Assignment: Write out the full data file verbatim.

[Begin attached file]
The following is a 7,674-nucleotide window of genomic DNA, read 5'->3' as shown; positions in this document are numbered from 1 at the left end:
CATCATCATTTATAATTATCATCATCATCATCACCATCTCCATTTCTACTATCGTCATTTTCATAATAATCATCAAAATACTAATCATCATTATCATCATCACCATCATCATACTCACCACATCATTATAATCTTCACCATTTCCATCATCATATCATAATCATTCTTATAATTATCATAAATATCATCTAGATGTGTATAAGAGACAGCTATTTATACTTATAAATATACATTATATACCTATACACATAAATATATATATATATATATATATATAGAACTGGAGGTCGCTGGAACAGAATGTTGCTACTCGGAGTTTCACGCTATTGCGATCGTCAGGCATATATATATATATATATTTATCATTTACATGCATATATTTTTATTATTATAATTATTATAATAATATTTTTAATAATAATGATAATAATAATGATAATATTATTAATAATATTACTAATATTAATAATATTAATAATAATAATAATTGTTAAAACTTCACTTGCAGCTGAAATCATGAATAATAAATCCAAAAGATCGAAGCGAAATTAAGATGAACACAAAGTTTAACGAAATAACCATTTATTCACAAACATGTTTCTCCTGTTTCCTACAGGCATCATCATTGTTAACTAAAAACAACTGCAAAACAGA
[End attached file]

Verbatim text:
The following is a 7,674-nucleotide window of genomic DNA, read 5'->3' as shown; positions in this document are numbered from 1 at the left end:
CATCATCATTTATAATTATCATCATCATCATCACCATCTCCATTTCTACTATCGTCATTTTCATAATAATCATCAAAATACTAATCATCATTATCATCATCACCATCATCATACTCACCACATCATTATAATCTTCACCATTTCCATCATCATATCATAATCATTCTTATAATTATCATAAATATCATCTAGATGTGTATAAGAGACAGCTATTTATACTTATAAATATACATTATATACCTATACACATAAATATATATATATATATATATATATAGAACTGGAGGTCGCTGGAACAGAATGTTGCTACTCGGAGTTTCACGCTATTGCGATCGTCAGGCATATATATATATATATATTTATCATTTACATGCATATATTTTTATTATTATAATTATTATAATAATATTTTTAATAATAATGATAATAATAATGATAATATTATTAATAATATTACTAATATTAATAATATTAATAATAATAATAATTGTTAAAACTTCACTTGCAGCTGAAATCATGAATAATAAATCCAAAAGATCGAAGCGAAATTAAGATGAACACAAAGTTTAACGAAATAACCATTTATTCACAAACATGTTTCTCCTGTTTCCTACAGGCATCATCATTGTTAACTAAAAACAACTGCAAAACAGA